Six of the best subtractive synths
To accompany Part One of our extensive Sound Synthesis Masterclass on subtractive synthesis, here’s our pick of six of the best subtractive synths to help you put theory into practice.
Moog is a legend of analogue synth design and some of its original models are amongst the most sought after instruments around. The Moog One is a full-sized 61-key polyphonic analogue synth that packs years of Moog pedigree and expertise alongside modern features to create an achingly desirable synth.
Retails for £6,000 (8-voice)/£7,800 (16-voice).
Steinberg Retrologue 2
Despite being bundled for free with some versions of Cubase, Steinberg’s Retrologue is no lightweight. Unlike some software synths, Retrologue keeps things straightforward and easy to use, with three oscillators, a single multi-mode filter, standard ADSR envelopes and a simple-yet-powerful modulation matrix. Most importantly, it sounds great! A new hardware version in collaboration with Mind Music Labs will be available soon – price unknown at time of writing.
Retails for £85 (software version).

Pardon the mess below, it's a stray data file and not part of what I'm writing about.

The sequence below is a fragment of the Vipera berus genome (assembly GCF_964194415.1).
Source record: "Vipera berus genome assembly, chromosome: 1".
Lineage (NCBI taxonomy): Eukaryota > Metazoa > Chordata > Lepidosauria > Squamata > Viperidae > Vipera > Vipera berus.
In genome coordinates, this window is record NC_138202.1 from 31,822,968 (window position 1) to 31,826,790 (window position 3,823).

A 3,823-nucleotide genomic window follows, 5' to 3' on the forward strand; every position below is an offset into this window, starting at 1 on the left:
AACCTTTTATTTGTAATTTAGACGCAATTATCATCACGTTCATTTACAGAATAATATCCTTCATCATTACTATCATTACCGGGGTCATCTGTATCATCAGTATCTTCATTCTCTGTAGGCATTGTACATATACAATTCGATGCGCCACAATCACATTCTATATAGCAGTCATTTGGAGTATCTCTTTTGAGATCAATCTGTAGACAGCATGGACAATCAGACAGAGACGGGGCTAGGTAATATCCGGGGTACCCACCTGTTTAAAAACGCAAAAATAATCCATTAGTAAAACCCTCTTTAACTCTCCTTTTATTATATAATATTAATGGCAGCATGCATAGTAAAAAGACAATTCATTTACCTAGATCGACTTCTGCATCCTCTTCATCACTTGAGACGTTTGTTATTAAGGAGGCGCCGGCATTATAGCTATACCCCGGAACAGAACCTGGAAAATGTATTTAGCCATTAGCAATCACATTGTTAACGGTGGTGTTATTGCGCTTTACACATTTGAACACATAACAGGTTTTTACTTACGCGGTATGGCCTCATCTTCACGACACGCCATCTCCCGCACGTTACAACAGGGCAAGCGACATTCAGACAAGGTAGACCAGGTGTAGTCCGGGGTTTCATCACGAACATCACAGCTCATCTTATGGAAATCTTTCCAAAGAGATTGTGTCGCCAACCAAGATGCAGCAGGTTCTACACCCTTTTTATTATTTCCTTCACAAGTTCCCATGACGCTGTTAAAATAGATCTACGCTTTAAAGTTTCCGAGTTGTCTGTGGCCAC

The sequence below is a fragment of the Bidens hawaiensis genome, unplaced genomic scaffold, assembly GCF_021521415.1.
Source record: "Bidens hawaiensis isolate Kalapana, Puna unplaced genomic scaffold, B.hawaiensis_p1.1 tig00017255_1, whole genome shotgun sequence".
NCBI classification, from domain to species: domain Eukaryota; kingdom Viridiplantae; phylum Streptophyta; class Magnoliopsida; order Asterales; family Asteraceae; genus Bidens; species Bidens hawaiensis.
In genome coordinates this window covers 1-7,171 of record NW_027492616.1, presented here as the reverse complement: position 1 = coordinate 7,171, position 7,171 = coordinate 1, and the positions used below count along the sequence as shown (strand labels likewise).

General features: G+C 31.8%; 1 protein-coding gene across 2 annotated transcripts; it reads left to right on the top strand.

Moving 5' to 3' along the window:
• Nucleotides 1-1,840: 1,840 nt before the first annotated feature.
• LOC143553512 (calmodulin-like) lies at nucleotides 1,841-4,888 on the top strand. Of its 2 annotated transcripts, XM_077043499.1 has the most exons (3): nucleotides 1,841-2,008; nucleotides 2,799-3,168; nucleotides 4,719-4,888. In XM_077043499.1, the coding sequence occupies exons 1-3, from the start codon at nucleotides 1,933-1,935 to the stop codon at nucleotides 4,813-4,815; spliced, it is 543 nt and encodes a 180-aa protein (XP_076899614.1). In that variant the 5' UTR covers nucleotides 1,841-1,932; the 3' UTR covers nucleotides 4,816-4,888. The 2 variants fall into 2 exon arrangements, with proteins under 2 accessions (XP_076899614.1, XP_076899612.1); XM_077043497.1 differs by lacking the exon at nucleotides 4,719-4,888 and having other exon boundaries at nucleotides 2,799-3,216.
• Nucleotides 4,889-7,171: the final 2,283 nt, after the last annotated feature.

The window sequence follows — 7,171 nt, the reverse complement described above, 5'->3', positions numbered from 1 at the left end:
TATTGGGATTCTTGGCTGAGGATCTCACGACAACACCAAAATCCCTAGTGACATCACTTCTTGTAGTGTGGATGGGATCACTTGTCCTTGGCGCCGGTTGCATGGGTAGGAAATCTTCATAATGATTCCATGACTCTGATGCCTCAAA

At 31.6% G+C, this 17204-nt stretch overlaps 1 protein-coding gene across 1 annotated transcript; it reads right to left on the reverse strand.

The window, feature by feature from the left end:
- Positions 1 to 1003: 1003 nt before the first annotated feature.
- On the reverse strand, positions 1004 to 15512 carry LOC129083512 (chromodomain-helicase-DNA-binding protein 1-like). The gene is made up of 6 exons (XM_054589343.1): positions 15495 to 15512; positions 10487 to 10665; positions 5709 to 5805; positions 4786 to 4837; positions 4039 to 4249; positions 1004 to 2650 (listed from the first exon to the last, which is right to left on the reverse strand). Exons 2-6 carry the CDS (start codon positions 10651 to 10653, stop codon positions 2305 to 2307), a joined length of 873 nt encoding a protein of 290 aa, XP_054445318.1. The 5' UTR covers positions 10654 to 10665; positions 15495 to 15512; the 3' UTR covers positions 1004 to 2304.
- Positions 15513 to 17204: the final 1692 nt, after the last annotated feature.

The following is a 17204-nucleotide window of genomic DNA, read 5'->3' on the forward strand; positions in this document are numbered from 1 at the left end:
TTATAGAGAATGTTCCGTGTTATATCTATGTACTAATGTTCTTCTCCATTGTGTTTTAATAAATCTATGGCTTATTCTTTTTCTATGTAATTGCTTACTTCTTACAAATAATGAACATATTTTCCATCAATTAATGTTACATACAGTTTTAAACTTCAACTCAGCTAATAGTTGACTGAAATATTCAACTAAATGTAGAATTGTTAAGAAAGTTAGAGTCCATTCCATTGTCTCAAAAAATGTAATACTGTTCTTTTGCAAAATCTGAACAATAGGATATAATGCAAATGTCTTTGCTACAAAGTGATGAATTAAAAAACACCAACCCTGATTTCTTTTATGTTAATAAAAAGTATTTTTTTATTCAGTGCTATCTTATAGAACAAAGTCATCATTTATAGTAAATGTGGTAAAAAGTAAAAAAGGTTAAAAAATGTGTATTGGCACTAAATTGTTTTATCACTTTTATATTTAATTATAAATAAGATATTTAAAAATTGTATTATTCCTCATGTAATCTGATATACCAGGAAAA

Roland’s Juno synth range hasn’t achieved the same level of desirability as the Jupiter synths that it superseded, but the range has fine instruments with a big, fat, rich analogue sound. The MKS-50 is effectively a Juno in a MIDI-equipped rack unit, so interfaces easily with modern DAWs while delivering genuine analogue loveliness.
Retails for £400.
Native Instruments Reaktor
While Reaktor can turn its hand to many different functions, its modular nature makes it the ultimate tool for emulating classic modular synthesizers. The ability to dive deeply into the structure and makeup of each synth component offers vast sound synthesis potential.
Retails for £169.
From freeware king TAL, the NoiseMaker is a well-featured Mac and PC synth. It’s a three-oscillator wavetable synth with up to six voices and a stack of effects – reverb, delay and bitcrusher – that lift its sounds well above most. And you get a whopping 256 of those to explore, too.
Diva is based on a number of modules that closely model components of classic synths from Moog, Roland and Korg. You can mix and match each section, with options for voltage- or digitally controlled oscillators and envelopes, plus a selection of multimode, ladder, cascade and bite filters. This opens up a wide range of combinations and it’s easy to get great-sounding results. Along the bottom is the global section, from where you can set up and tweak LFOs, tuning, amp, pan, voice stacking and much more, as well as selecting from two FX slots including phasing, chorus, reverb and delay.
Retails for €179.
Learn more about subtractive synthesis here.
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